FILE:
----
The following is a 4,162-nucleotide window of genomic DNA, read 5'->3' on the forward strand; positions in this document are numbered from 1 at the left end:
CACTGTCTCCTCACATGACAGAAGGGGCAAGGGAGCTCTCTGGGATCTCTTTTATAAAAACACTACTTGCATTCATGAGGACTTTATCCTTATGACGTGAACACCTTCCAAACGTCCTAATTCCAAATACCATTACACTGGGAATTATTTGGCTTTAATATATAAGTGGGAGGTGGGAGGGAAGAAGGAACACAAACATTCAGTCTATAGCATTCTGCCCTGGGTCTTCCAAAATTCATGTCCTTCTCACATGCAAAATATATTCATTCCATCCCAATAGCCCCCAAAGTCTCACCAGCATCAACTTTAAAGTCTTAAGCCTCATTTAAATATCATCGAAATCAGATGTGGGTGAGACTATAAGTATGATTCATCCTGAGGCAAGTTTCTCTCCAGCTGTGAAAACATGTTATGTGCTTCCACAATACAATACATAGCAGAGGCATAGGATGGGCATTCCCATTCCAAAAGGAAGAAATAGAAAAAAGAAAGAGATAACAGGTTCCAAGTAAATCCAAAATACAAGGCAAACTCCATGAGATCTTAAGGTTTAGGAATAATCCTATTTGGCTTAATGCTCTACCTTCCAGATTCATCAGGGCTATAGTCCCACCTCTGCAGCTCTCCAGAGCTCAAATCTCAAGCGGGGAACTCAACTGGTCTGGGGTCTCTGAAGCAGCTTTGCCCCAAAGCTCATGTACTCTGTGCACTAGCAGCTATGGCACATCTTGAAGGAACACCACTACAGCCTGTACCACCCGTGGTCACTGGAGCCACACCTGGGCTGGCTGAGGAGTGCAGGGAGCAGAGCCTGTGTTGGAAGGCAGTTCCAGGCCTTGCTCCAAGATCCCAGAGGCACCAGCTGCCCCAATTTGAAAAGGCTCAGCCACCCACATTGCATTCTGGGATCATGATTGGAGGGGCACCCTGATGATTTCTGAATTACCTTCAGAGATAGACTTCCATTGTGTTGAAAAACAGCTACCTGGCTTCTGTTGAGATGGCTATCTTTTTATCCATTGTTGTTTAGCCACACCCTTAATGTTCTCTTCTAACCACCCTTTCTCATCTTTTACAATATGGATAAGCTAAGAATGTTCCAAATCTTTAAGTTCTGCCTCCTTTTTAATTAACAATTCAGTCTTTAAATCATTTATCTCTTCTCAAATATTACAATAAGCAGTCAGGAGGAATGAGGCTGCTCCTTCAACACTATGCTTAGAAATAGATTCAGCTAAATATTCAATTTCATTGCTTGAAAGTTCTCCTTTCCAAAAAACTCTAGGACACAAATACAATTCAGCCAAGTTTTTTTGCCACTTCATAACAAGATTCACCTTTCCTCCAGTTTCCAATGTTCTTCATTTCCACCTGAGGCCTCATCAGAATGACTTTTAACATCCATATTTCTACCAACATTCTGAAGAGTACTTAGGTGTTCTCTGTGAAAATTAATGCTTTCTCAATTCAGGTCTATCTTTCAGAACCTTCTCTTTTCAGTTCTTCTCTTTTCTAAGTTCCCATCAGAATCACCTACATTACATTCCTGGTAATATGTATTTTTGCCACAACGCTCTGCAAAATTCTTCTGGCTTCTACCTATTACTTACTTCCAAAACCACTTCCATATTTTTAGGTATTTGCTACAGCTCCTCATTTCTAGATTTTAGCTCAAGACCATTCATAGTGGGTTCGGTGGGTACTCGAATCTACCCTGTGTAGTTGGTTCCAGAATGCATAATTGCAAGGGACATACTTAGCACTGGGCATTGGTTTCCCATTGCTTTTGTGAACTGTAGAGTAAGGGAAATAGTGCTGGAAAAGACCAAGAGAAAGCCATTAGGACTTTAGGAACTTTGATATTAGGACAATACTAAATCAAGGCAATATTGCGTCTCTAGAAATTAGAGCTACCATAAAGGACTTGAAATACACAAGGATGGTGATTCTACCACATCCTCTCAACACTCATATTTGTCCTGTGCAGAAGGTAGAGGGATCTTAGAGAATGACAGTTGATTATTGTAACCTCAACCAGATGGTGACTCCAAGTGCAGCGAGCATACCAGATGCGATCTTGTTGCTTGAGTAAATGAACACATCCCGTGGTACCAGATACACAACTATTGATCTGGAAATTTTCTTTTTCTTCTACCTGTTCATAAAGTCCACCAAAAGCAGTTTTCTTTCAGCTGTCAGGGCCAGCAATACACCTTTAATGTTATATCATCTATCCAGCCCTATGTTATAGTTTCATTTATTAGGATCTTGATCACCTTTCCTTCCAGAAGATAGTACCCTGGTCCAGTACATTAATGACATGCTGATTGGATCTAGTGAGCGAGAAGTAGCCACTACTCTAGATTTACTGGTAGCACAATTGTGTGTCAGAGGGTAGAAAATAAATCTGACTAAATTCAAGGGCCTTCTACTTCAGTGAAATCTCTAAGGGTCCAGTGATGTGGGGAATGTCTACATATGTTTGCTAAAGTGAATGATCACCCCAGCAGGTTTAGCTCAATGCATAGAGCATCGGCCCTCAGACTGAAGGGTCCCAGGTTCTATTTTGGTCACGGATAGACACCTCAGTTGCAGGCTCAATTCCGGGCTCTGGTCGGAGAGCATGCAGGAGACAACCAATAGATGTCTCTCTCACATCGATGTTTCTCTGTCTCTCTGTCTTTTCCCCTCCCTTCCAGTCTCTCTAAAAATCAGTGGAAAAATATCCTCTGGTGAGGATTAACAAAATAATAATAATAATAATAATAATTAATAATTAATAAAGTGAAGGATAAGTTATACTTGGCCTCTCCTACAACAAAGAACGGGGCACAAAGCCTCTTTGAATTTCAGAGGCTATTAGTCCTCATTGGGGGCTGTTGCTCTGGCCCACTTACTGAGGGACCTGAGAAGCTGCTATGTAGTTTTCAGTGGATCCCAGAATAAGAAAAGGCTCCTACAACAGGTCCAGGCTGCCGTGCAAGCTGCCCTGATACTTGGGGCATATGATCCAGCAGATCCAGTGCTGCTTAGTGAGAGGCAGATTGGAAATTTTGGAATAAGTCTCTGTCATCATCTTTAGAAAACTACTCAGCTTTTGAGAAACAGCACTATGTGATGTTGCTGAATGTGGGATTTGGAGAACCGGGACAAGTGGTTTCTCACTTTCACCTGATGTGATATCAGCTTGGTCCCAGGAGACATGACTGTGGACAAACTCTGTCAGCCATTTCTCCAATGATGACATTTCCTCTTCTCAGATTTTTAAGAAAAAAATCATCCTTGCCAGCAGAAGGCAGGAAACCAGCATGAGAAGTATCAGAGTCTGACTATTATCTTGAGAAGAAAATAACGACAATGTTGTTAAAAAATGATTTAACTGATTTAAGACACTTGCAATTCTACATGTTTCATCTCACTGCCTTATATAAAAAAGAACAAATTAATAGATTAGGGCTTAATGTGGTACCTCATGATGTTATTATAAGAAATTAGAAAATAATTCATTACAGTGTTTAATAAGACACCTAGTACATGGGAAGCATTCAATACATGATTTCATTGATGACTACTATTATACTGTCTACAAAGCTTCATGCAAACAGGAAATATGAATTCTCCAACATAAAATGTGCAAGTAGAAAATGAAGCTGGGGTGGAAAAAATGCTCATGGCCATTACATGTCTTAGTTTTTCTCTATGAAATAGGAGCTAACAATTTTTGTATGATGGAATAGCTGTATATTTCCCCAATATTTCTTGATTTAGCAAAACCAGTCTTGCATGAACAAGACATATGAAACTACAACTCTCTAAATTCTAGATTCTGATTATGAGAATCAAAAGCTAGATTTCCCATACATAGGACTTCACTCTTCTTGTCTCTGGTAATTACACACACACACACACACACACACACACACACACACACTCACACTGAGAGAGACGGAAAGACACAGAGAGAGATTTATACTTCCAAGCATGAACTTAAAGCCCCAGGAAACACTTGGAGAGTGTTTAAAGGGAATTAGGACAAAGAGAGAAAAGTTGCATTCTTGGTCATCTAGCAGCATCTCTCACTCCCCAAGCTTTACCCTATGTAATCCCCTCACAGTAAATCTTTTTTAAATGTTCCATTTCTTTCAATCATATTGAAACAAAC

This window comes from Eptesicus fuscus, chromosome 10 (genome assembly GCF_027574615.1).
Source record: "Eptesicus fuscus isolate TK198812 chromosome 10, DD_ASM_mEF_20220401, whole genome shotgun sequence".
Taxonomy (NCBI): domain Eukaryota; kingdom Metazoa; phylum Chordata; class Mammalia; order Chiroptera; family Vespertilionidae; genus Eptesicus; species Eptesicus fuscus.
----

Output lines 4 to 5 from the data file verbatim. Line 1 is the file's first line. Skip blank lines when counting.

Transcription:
Source record: "Eptesicus fuscus isolate TK198812 chromosome 10, DD_ASM_mEF_20220401, whole genome shotgun sequence".
Taxonomy (NCBI): domain Eukaryota; kingdom Metazoa; phylum Chordata; class Mammalia; order Chiroptera; family Vespertilionidae; genus Eptesicus; species Eptesicus fuscus.